"We're facilitating. We're a catalyst," says Glover - and that role includes quiet Boeing support of at least a dozen algae innovators. "Our goal is not to establish a business partnership. It's really to understand the technology and connect parties together, the bits and pieces people are working on," he says. "We're not trying to pick the winner."
Boeing did announce in October that it would partner Honeywell's UOP and the Airports and Auxiliary Services agency of Mexico's Ministry of Communications and Transport to research biofuel feedstocks in Mexico, including algae.
Enzymes produced from certain algae will help produce cellulosic ethanol from corn stalks and forest wastes, while key proteins will bring breakthroughs to food and medicine. Every cell absorbs carbon dioxide and could push algae's carbon footprint below zero.
Although experts disagree on how feasible it will be, algae could abate CO2 emitted by powerplants and the Fischer-Tropsch process, which is already converting natural gas and coal into barrels of jet fuel, but will be a major source of industrial CO2. Already gas-to-liquid and coal-to-liquid fuels have blazed trails to new fuel qualifications defined by the UK Ministry of Defence and ASTM International. Algae will follow those trails.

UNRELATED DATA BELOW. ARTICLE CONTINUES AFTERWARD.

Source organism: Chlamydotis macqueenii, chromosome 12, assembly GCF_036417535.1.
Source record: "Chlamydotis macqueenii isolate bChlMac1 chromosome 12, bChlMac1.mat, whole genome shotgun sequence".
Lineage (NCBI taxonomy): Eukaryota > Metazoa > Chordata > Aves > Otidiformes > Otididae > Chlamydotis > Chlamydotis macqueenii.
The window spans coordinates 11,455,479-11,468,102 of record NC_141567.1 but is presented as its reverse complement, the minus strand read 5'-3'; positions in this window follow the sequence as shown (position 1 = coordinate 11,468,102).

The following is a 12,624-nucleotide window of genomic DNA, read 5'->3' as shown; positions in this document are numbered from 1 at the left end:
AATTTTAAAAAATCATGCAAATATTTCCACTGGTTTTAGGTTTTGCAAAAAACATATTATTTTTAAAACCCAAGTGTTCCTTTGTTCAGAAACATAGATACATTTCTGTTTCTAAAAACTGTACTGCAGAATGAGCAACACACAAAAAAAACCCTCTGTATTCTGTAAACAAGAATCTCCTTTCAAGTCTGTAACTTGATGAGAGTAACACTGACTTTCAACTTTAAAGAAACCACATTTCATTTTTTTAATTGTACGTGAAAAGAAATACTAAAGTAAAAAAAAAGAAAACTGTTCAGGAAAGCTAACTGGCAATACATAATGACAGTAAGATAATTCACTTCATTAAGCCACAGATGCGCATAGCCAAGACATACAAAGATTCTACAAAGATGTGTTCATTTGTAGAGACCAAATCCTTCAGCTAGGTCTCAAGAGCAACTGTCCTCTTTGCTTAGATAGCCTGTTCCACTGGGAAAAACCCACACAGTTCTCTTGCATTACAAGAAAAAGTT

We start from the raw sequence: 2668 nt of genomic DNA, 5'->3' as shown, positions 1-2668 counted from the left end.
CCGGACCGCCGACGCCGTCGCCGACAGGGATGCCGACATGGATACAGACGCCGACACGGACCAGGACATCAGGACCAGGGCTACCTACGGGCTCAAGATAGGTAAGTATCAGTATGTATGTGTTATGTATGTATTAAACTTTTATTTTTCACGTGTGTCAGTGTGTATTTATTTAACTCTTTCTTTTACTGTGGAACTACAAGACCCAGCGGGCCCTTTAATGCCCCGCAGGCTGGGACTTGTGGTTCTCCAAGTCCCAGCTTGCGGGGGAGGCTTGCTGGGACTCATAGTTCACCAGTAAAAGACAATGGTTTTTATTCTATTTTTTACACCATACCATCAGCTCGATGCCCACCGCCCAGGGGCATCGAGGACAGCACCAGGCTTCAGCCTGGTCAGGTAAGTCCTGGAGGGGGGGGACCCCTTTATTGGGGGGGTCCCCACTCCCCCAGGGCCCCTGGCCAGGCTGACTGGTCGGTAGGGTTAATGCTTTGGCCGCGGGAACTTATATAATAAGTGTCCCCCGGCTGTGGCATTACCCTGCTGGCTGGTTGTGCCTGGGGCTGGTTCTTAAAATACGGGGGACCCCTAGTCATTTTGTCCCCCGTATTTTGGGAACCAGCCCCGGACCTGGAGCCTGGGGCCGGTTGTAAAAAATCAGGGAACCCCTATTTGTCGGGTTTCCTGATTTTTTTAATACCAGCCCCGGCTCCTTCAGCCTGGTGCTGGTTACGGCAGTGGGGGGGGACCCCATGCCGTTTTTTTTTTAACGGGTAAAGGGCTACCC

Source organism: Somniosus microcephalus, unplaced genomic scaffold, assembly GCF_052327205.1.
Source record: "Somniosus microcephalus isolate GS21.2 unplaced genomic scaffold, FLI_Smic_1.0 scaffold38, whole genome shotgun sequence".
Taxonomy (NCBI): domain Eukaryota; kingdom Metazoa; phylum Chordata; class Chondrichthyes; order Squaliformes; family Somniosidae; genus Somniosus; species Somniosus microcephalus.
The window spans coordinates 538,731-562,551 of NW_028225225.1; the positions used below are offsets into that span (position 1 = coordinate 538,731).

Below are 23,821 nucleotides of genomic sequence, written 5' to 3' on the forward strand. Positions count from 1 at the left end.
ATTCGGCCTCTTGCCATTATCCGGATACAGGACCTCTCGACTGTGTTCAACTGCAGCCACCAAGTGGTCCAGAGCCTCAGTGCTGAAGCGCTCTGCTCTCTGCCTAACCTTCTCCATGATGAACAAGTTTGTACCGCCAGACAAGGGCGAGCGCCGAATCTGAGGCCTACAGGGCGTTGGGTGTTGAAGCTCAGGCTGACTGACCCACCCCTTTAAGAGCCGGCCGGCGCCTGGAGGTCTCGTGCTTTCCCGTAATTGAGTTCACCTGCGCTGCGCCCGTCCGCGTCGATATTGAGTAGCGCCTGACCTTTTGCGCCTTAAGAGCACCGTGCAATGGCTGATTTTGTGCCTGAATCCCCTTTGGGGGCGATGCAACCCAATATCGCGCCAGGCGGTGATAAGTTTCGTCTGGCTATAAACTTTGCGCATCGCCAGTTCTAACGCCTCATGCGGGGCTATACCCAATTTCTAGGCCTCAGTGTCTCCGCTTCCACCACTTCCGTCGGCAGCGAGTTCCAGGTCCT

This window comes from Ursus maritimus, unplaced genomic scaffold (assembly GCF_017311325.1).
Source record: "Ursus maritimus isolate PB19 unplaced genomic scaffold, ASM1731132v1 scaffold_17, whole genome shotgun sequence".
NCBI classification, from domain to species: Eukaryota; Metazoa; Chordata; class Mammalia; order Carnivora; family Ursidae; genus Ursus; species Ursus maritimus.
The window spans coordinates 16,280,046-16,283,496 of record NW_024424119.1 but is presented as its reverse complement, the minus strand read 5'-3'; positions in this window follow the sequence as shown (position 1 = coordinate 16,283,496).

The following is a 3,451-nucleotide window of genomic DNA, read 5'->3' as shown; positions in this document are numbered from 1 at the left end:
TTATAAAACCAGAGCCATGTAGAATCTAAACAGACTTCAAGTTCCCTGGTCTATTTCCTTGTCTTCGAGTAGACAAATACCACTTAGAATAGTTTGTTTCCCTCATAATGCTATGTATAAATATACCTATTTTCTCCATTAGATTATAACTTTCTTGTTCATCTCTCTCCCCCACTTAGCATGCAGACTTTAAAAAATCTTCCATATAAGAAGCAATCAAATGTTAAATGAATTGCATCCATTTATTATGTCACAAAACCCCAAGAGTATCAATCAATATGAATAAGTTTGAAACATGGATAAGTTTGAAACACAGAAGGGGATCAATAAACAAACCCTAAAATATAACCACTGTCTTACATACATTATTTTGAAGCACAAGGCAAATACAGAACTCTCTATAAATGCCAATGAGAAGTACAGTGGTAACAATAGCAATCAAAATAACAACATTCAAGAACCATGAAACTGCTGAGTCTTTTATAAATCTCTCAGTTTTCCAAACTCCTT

"This is not just a solution for the aircraft itself, but also the existing infrastructure," says Paul Nash, head of new energies at Airbus. "This will hopefully lead to local jobs for local people," he adds.
Before algae-based fuels are ready for commercial use, however, Nash says the field needs common definitions for oil production and land needs, and to identify the environments with the best conditions and ample CO2.
"In reality, these are still small companies and still far away from a commercial size," he says.
Nash gives the European Alpha-Bird and the Sustainable Way for Alternative Fuel and Energy in Aviation (SWAFEA) research programmes as examples of, "where we look for the most promising fuels, with appropriate test of the fuel itself, the relevant aircraft systems and the supporting infrastructure".
Airbus would welcome more government funding to join the fuels research that is now under way.
The European Union is investing €2.7 billion ($4 billion) into algae research over seven years, and is including algae for the first time in the 2010 calls for its Seventh Framework Programme. Individual countries, particularly in western Europe, are supporting research and expansion as well.
Nevertheless, some government-backed programmes have failed to live up to expectations. Japan's Research for Innovative Technology of the Earth programme spent $100 million studying closed algae systems, but ultimately gave up on it. In 1996 the US closed its Aquatic Species Program, which led research over three decades at two 1,000m2 (10,765ft2) open pond systems before concluding that the technology was too expensive for large-scale production.
Today, many US policies block algae research from earning grants. Parity for algae-based biofuels is included in the chairman's mark of the Clean Energy Jobs and American Power Act, which Senator Barbara Boxer of California hopes will become law.